ViewRanger is one of the biggest hitters in the phone navigation world: indeed, this is actually the most downloaded outdoor app. It’s also a thoughtful and versatile program that has proven itself a hit across a massive range of touch-screen smartphones, as well as being put to the test by 50 per cent of search and rescue teams across the UK. The touch-screen interface is impressive, particularly on the high-resolution iPhone screens with pinch-zoom capability. It utilises an in-app function to purchase outdoor maps for just about anywhere in the world. It has all the functions you would expect from a GPS system: scrolling OS mapping, trip computer, the ability to add waypoints, download routes (including Trail Routes) and information about the area you’re in. The mapping – like Memory-Map – is bought in OS chunks at a specified scale using a credit system, but can be downloaded directly to your phone without the use of computer interface. A £14.99 credit pack buys you 1,000 credits. A 5x5km tile of 1:25,000 scale OS mapping costs 41 credits; 1:50,000 map scales are much cheaper at 7 credits per 10x10km. These are downloaded to your phone, then stored for use in areas without a mobile signal.
The BuddyBeacon feature is a nifty touch and is particularly useful as a way of ‘pinging’ your position to others when you’re out on the hill – good for safety, and for sharing your position with those at home via Facebook.

Compatibility iPhone, Symbian, Android
Available from www.viewranger.com

First published in Trail magazine December 2011


Hill Lists hillwalking app

While technology favours the smartphone’s use as a navigation aid, geo-tagger or similarly high-concept tool, it can be just as much use as a handy reference – especially fore those who are goal-oriented. Hill Lists is a nifty and well-featured interactive referencing app that includes info on just about every conceivable database of UK hills, including the Munros, Corbetts, Wainwrights, Welsh 3000ers and Trail 100: in all around 4,668 hills. You can electronically ‘tick’ them, make notes about your summit day, view your progress through the various lists you’re ticking off, and access your current location as a UK grid reference. This is the perfect app for the bagger: a clean and logical interface, with easily selected lists and the nifty ability to view your selected database as pins in a Google-powered map that can switch between a street plan, a satellite image and a hybrid. And all for less than the cost of pint. Bargain!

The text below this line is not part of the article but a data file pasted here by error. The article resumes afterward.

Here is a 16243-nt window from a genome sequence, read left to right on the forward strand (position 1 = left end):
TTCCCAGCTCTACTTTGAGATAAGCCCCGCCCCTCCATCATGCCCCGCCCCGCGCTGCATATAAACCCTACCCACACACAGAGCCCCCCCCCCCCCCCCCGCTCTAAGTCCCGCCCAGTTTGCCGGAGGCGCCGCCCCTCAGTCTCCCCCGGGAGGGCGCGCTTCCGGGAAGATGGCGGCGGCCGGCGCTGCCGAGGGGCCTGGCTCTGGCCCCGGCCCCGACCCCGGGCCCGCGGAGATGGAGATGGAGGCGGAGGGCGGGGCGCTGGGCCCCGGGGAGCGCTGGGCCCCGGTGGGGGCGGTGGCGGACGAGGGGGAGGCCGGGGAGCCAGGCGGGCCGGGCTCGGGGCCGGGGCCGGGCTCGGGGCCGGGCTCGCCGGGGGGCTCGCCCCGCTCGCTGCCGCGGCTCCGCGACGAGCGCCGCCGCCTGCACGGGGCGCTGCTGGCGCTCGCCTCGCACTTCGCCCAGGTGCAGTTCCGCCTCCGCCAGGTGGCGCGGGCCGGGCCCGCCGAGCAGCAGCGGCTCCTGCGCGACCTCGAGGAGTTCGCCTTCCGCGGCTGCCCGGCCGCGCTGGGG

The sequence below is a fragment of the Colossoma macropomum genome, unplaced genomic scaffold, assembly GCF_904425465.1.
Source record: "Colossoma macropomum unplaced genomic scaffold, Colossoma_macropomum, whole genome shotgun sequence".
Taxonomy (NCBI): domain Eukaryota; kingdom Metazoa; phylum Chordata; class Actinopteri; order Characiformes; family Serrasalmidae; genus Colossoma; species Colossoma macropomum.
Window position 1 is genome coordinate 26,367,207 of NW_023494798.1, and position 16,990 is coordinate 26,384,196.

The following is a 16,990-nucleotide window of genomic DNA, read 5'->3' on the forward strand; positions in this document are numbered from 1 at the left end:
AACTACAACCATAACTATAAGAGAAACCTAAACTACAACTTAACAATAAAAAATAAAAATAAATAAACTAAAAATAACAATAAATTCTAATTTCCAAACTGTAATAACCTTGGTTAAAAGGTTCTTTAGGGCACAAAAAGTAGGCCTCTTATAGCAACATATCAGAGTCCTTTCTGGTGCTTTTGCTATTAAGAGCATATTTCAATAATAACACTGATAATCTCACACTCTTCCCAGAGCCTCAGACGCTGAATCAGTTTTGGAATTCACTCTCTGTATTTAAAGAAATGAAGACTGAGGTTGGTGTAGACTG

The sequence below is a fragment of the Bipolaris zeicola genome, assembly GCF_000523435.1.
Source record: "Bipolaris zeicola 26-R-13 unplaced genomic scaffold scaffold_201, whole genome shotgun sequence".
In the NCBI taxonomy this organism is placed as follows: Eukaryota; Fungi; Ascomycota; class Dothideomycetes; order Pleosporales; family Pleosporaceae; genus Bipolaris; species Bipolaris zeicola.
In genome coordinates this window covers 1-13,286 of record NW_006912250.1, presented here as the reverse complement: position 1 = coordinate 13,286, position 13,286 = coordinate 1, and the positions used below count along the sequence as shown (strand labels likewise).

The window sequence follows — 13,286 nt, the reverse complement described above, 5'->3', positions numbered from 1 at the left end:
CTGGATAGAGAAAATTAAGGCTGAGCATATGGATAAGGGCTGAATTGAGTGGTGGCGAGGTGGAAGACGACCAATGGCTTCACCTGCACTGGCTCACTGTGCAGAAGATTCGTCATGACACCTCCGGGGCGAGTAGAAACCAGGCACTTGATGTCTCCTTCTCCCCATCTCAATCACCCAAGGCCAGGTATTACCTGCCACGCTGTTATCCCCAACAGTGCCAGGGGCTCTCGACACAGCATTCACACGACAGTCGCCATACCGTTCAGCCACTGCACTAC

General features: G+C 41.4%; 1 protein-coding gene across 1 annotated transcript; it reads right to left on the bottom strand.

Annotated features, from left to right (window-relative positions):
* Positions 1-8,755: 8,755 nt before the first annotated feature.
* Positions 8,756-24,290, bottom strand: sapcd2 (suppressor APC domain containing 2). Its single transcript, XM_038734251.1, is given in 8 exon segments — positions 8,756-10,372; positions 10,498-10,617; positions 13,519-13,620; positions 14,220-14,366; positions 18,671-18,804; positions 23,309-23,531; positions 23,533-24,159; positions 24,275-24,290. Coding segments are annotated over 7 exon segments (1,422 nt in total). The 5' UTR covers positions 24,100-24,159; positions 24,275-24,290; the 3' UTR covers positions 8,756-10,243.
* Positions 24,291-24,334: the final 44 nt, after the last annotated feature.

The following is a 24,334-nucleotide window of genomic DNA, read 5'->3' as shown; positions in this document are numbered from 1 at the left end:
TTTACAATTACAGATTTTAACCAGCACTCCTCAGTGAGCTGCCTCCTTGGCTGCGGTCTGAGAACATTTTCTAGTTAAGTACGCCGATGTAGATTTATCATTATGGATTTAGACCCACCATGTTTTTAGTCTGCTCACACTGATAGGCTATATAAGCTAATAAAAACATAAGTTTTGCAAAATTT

Compatibility iPhone, iPad
Available from iTunes

First published in Trail magazine December 2011

Garmin Montana 650t 2011

The Garmin Montana 650t is designed to be rugged, portable and versatile so it can be used in the hand, on a bike and in a car as a conventional satnav system. But for hillwalkers the main appeal is the huge 4-inch colour screen as it allows the user to clearly see around 6 square kilometres of OS 1:50k mapping without the need to scroll.
It’s a touch-screen device, which does work well on a decent day; but with gloves, even just to zoom in closer to the map is a hit-and-miss process that I soon became annoyed with. The operating system and functionality are good and intuitive, although the in-car performance is not as impressive as a dedicated vehicle satnav such as those in the Garmin Nuvi range.
At £550, the price is pretty steep, especially when you add on OS mapping at around £200 for the whole of Britain at 1:50k.
There’s an option to save some cash by choosing the Montana 600 instead at £430, which has no camera and lacks a world base map, but it’s still very expensive.
Overall, the Garmin Montana 650t puts in a top performance with bare hands, but this is compromised when you need your gloves on.

Software OS 1:50k GB mapping £200
Weight 310g
Size 14.5x7.5x3.5cm
Display 9x4cm colour touch-screen
Power 3 x AA batteries / lithium rechargeable
Battery life 16 hours (lithium); 22 hours (AA)
Electronic compass yes
Camera 5Mp
Website www.garmin.com/uk

The Garmin Montana 650t offers great performance generally, although the touch-screen isn’t ideal with gloves and the price is definitely chilling.

Review by Graham Thompson
First published in Trail magazine October 2011